As noted, those are the lucky 10 percent. But what about the other 90 percent? What about salespeople who are unable to do the feature-to- usage-scenario translation on their own?
Let's say we have a seller in his late twenties who is going to make a sales call on a senior executive in her mid-fifties - let's have her be the Vice President of Sales of a Fortune 1000 company. The seller's mission is to convince the buyer to spend hundreds of thousands of dollars on a customer relationship management (CRM) system, which is an application she does not fully understand. How can we help this young seller relate to this buyer? How can we help him have a conversation, rather than make a presentation?
One of the features of the CRM application is control over access to specific data - that is, who can see what - in a company's database. Most likely, an expert buyer can understand this feature and relate it easily to his or her own use. Most senior executives, however, are not adept at understanding how software can help them achieve their business goals. What can the seller do?
Well, most senior sales executives understand high employee turnover. Suppose the seller asked a question like, "What if you heard through a reliable source that one of your top salespeople was going to leave to go to work for your competition?" If the executive expressed interest, the salesperson could then pose another question: "Would it be useful to you to be able to go into your CRM system and suspend that person's access to your prospect and buyer data - from any location, even if you were traveling?"
This is an example of converting a feature into a usage scenario. It works because it is so specific. It shows the prospective buyer how the data security feature could be used by the executive to protect company assets in the event of employee turnover. Usage scenarios help buyers visualize how they could use the seller's offering to solve a problem, achieve a goal, make money, or save money.
We gave a presentation at a Silicon Valley marketing executive symposium at the Stanford Business School. At the end of our talk, a senior vice president of a retail bank approached us with the idea of trying out our ideas in a banking context. Specifically, their issue was cross selling. At that time, the average number of bank products (savings account, checking account, ATM card, CD, and so on) for a retail bank buyer was 2.2. His bank was below average - at 1.9 - and he was under heavy pressure to increase cross selling.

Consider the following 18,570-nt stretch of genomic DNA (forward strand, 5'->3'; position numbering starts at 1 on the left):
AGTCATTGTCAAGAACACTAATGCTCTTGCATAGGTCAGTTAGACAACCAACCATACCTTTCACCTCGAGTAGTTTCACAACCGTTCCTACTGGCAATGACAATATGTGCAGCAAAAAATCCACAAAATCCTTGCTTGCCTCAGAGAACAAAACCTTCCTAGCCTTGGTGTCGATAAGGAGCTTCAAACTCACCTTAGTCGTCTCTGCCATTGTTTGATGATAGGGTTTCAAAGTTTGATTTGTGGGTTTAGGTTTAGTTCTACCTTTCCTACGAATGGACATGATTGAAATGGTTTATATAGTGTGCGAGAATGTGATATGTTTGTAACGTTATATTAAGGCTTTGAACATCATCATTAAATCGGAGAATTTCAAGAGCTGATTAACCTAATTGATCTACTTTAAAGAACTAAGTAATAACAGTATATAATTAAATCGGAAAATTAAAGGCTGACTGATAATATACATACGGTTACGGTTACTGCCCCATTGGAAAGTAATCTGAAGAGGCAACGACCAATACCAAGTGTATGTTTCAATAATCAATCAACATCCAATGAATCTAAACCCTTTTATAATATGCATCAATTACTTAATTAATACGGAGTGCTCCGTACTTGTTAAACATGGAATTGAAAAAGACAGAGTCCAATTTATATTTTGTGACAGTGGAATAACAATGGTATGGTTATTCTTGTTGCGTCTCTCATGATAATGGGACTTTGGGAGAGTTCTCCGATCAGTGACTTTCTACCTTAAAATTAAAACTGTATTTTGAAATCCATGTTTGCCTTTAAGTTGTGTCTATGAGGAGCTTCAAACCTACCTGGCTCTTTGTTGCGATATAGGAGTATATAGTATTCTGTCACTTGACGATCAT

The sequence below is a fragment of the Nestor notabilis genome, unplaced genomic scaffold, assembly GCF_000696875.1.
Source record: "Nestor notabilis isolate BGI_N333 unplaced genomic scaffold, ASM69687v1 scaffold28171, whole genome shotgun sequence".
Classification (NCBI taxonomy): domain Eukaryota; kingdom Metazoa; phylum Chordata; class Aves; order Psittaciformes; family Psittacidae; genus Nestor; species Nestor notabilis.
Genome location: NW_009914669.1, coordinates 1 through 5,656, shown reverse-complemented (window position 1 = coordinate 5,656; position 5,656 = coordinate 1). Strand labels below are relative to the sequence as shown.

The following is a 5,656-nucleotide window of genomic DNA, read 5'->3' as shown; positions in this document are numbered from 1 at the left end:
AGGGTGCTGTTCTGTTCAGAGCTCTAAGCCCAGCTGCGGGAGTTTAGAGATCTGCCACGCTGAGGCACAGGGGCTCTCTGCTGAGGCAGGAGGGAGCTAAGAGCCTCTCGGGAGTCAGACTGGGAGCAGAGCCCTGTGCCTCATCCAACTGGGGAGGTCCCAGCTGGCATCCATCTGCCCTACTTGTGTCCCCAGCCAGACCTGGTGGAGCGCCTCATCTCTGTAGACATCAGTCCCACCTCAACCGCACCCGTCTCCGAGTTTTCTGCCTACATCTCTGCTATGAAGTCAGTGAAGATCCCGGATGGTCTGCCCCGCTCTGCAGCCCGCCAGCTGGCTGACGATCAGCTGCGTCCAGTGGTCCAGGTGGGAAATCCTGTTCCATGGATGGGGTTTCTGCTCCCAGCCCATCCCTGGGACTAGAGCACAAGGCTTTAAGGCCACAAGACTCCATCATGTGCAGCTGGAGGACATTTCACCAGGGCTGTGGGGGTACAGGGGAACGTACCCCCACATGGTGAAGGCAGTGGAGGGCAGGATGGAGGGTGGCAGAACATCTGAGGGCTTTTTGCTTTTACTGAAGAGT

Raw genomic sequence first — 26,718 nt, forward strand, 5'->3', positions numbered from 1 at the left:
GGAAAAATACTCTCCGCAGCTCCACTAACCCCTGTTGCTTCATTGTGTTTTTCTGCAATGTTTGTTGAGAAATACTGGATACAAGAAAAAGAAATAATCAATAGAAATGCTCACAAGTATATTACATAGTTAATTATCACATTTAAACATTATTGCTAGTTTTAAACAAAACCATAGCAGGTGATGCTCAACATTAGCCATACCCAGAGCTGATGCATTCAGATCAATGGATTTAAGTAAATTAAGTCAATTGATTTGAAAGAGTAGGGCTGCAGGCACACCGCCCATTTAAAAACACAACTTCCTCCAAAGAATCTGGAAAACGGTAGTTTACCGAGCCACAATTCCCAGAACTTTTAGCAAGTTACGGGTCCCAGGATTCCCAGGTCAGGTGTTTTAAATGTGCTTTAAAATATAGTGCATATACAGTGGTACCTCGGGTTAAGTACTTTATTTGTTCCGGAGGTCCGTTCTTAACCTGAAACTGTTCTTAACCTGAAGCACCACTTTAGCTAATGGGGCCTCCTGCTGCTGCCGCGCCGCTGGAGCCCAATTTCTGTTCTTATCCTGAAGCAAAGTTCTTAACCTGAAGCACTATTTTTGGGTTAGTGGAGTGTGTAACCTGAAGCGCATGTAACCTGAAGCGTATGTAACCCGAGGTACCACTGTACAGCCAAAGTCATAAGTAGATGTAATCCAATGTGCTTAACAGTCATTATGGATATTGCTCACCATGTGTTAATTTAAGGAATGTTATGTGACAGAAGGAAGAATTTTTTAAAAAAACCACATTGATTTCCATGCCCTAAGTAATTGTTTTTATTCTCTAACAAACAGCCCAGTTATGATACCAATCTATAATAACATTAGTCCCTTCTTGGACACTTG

First, we needed to learn how they were currently selling before we could suggest any changes. We were observing one morning when a couple from out of state came into a branch near one of the campuses of the state university system. They had their daughter in tow. After a brief wait, they were steered toward the desk of a 23-year-old retail banker, whom we'll call "Sarah."
"Our daughter will be going to school here," the father told Sarah. "We want to open up a checking account for her."
Sarah immediately brought out her sales kit, which included details about the four checking account plans. She detailed each, and asked the buyers if they were prepared to select one. Then she remembered the new corporate priority - cross selling - and asked politely, "Would you also like a savings account?"
No, thanks, said the father, they did their banking back home in Iowa. They simply needed a local checking account for their daughter while she was in college.
We told the bank that this was one approach to cross selling, but that we thought there was room for improvement. The bank's marketing head decided to let us try out our ideas on a pilot basis. After we studied how consumers actually used each of the bank's products, we developed usage scenarios, and (in a predetermined pilot region) trained their retail people in the use of these scenarios.
Here is an example of adopting a customer-focused approach to cross selling: A couple from Nebraska visited a branch office to open a checking account for their daughter, who would be attending school near the bank. This time, before working through the specifics of the checking account, the retail banker asked a number of usage-scenario questions. For example:
When you are back in Nebraska, would it be useful for you to be able to check on your daughter's balance by using the Internet?
If your daughter has a roadside emergency, would you like her to be able to get emergency funds anytime she wants - but still not have her hand in your wallet?
Good questions, right? Questions that you would like to be asked by a representative of a bank that you're doing business with, and that demonstrates customer-focused expertise in dealing with circumstances like your own. Well, guess what happened: Through the use of these kinds of usage-scenario questions, cross selling in the pilot region went up 400 percent. In truth, the bank had no product differentiation whatsoever from its competition. The difference lay in patience, process, and content - in architecting the buyer's experience with the seller. It lay in shifting from feature selling to customer-usage selling.